During the Second World War, this growth continued as IBM, which was founded in Greater Binghamton, began emerging as a global leader in technology. IBM's presence, coupled with Greater Binghamton being the birthplace of the Link flight simulator, led to an unusually large concentration of engineers living in the area. Other major manufacturers included Ansco and General Electric. Until the Cold War ended, the area never experienced an economic downfall, due in part to its defense-heavy industries. The population of the city of Binghamton peaked at around 85,000 in 1950.
Binghamton saw other companies grow during this time. Some of the more notable businesses included Valvoline, which started here before moving, and the Nineteen Hundred Washer Company, which merged to form Whirlpool. Another important, if dubious, product from the era was Swamp Root, a famous patent medicine developed in the late 19th century. The original Dick's Sporting Goods started out as a fishing store in the East Side of the City of Binghamton in 1948, and the business remained headquartered in Binghamton until 1994.
In 1913, 31 people perished in the Binghamton Clothing Company fire, which resulted in numerous reforms to the New York fire code. Major floods in 1935 and 1936 resulted in a number of deaths, and washed out the Ferry Street Bridge (now the Clinton Street Bridge). The floods were devastating, and resulted in the construction of flood walls along the length of the Susquehanna and Chenango Rivers.
While employment and population steadily moved west to less crowded areas of Broome County during the early and mid 20th century, Binghamton maintained its place as the commercial, transportation, and retail center of the region up to about 1950. However, the long period of prosperity beginning in the late 1940s (which allowed most residents to acquire cars), also led new retail development to build on cheaper land along highways near the newer residential areas of Vestal and Endwell. These former hamlets became the most prosperous areas of Broome County after 1950 because of the enormous success of the then Endicott-based International Business Machines Corporation (IBM). These new retail sites had large parking lots which proved to be a great advantage over retail businesses in downtown Binghamton. By the mid-1960s, most of the prosperous retail businesses in downtown Binghamton had moved to suburban sites.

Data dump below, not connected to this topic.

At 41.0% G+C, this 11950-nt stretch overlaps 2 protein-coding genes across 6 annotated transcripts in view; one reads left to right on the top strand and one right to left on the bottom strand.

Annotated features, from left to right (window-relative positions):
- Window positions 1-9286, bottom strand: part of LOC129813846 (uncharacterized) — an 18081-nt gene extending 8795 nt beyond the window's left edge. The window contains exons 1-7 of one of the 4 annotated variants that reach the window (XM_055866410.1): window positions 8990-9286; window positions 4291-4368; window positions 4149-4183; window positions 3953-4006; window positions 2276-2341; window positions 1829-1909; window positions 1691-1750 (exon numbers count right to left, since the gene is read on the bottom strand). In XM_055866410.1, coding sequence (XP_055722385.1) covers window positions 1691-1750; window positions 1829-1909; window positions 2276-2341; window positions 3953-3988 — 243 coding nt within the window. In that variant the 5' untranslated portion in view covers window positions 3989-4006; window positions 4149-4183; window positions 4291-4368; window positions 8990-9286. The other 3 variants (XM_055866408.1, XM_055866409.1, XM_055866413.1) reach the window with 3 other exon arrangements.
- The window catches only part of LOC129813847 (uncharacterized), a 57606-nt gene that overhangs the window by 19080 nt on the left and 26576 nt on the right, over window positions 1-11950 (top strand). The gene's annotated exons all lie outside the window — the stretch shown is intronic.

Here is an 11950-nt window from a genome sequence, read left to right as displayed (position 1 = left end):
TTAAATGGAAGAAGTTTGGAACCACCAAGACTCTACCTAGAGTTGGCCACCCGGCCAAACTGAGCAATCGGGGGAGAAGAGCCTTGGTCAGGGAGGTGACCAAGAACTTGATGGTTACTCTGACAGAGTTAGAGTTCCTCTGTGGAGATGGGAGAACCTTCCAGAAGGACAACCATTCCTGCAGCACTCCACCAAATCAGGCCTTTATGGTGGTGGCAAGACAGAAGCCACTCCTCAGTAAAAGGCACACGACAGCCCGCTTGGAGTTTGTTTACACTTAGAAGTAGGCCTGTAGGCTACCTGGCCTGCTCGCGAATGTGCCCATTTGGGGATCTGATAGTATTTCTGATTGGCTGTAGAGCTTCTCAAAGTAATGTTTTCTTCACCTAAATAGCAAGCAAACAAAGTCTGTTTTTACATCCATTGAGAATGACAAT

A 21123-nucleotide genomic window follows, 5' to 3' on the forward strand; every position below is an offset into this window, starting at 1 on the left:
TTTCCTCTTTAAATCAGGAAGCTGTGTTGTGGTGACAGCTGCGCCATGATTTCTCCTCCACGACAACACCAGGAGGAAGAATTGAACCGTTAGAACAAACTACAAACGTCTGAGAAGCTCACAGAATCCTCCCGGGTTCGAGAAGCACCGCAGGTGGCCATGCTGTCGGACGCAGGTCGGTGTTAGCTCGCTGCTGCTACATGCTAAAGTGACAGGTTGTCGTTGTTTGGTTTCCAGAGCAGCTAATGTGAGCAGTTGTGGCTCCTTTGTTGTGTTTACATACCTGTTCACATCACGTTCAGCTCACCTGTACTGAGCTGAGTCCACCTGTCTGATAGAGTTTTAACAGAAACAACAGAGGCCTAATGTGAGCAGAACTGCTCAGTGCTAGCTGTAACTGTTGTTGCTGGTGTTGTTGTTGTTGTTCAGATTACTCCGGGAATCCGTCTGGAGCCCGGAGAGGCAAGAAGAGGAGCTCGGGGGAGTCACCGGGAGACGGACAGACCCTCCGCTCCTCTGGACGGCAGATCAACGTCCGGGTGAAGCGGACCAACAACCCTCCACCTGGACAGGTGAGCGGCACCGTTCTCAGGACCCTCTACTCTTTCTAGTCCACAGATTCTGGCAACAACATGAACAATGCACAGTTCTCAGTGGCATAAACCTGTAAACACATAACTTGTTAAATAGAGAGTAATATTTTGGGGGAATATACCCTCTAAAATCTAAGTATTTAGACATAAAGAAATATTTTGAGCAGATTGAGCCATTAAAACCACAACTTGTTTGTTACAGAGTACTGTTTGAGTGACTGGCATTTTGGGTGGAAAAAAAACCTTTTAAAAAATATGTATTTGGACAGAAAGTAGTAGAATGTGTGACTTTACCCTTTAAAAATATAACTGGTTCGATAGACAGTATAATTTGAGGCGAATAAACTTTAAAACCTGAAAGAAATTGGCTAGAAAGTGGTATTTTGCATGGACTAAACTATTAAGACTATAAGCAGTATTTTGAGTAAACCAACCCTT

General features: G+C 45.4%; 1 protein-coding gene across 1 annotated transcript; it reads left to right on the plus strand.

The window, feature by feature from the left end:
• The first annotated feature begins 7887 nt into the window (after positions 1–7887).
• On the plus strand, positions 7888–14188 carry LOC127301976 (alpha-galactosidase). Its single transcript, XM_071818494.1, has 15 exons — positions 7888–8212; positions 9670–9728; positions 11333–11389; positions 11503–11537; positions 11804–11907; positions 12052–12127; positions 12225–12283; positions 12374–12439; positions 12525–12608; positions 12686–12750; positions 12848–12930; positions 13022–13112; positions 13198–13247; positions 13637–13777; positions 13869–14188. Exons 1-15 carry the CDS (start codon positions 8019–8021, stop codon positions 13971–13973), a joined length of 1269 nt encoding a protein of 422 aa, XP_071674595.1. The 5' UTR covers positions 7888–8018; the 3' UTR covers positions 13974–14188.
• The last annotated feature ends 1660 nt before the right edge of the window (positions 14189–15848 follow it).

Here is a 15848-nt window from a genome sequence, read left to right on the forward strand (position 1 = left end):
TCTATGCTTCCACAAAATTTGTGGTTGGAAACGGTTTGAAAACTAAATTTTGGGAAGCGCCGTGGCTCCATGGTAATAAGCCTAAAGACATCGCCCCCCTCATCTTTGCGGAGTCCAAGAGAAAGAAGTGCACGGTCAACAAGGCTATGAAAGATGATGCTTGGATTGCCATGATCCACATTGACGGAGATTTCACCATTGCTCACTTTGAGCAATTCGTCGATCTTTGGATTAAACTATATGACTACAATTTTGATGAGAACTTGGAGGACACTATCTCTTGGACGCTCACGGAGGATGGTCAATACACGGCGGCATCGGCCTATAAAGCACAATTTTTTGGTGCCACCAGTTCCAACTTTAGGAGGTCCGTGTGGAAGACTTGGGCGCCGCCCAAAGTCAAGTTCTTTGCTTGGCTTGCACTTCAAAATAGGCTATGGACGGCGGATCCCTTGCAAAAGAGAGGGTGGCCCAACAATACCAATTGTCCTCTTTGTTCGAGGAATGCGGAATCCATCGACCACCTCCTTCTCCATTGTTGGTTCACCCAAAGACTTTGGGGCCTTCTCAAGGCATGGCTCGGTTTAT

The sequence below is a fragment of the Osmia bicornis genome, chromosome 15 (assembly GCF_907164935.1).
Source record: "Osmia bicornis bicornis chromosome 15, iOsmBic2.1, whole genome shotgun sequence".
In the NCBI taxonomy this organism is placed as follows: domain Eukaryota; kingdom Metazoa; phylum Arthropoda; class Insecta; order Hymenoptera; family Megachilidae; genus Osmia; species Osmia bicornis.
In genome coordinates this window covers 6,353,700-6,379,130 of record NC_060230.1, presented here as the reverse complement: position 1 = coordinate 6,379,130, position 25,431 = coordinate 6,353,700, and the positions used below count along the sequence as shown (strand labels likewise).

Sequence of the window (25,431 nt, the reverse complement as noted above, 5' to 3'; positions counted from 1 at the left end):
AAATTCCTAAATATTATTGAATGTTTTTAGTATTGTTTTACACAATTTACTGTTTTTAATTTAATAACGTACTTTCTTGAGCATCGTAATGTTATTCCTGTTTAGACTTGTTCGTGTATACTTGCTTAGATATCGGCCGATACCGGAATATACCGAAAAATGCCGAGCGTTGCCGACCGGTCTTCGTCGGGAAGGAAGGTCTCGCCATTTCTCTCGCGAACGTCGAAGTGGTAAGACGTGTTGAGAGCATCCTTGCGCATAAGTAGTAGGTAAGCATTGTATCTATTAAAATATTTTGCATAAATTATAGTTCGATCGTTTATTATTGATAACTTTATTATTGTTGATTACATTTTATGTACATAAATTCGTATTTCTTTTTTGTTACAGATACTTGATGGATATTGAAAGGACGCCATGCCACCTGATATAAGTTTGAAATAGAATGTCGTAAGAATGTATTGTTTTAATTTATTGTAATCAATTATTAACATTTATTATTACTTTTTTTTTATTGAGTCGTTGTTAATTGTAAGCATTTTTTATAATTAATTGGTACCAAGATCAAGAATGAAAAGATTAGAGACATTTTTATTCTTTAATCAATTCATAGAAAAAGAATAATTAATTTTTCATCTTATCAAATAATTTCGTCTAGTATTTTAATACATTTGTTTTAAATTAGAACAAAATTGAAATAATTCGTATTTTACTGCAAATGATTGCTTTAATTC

The acquisition of cars by local residents in the 1940s and 1950s also ended Binghamton's role as a transportation center. Demand for passenger rail service to and from Binghamton collapsed in the 1950s and trucking companies replaced the railroad for the transport of most goods. Increased car traffic resulted in the construction of the interstate-model highway Route 17 through Binghamton and Johnson City in the early 1970s, replacing the Binghamton railroad station as the transportation hub of the region.
In an effort to reverse these trends, urban renewal dominated much of the construction during the 1960s and early 1970s, with many of Binghamton's ornate buildings torn down during this period. The construction included the creation of Government Plaza, the Broome County Veterans Memorial Arena, and North Shore Dr. (NY 363). In 1973, the Kopernik Space Center, the largest public observatory in the northeastern United States, was built. These well-meaning efforts failed, and downtown Binghamton is now primarily a government center, not the regional center it once was.
With the Cold War coming to a close, a large portion of the defense-related industries in the area suffered severe cutbacks and closures, with several high-profile sales scavenging many local firms. This was compounded by a large series of layoffs at IBM throughout the early 1990s. As a result, the region went into an economic recession. Today, the city is attempting to diversify its economic base in order to spur revitalization. Major emphasis has been put on Binghamton University. A downtown campus was built in 2007, and there are currently plans to create several student housing complexes downtown. In 2007, Binghamton was named the ninth-greenest city in the U.S. by Country Home magazine.
Tragedy has also hit in recent years. While flooding has been common with Binghamton sitting at the confluence of two rivers, a major flood was able to overcome the city's flood walls and wreak havoc in June 2006, causing millions of dollars in damage. This occurred again in September 2011 as the remains of Tropical Storm Lee passed through the region. The city's American Civic Association is the location of the April 3, 2009 shootings, which left 14 dead.